One by one, the states are enacting legislation that pushes back the federal government’s encroachment on states’ rights. South Dakota joins Montana, Tennessee, Utah, and Wyoming in passing a firearms freedom act, and Virginia has passed a law making it illegal to federally mandate health insurance. 35 more states have legislation on the floor or in the pipeline following Virginia’s lead.
Does the Obama team care? NOPE. Why should they? ‘They won!’, and we are just a bunch of deaf, dumb, and blind right-wing domestic terrorists who need health care explained just one more time in a simple pamphlet.
‘I think they’re going to let it ride, hoping some judge throws out case’
A fifth state – South Dakota – has decided that guns made, sold and used within its borders no longer are subject to the whims of the federal government through its rule-making arm in the Bureau of Alcohol, Tobacco and Firearms, and two supporters of the growing groundswell say they hope Washington soon will be taking note.
South Dakota Gov. Mike Rounds has signed into law his state’s version of a Firearms Freedom Act that first was launched in Montana. It already is law there, in Tennessee, Utah and Wyoming, which took the unusual step of specifying criminal penalties – including both fines and jail time – for federal agents attempting to enforce a federal law on a “personal firearm” in the Cowboy State.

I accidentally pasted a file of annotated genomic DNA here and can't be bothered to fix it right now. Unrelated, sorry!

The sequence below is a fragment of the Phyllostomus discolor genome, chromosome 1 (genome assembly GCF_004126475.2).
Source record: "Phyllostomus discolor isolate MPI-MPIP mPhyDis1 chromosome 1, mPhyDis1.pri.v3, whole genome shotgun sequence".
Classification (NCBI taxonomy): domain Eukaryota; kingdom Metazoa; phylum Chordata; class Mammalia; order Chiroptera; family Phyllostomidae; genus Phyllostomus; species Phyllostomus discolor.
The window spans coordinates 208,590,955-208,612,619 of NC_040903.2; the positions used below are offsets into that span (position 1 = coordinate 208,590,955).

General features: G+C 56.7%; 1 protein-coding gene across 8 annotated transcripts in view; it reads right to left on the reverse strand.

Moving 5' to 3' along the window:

According to a report in the Dakota Voice, the new South Dakota law addresses the “rights of states which have been carelessly trampled by the federal government for decades.”
“As the federal government has radically overstepped is constitutional limitations in the past year or so, an explosion of states have begun re-asserting their rights not only with regard to firearms, but also in shielding themselves against government health care, cap and trade global warming taxes, and more,” the report said.
South Dakota’s law specifically notes “any firearm, firearm accessory, or ammunition that is manufactured commercially or privately in South Dakota and that remains within the borders of South Dakota is not subject to federal law or federal regulation, including registration, under the authority of Congress to regulate interstate commerce.”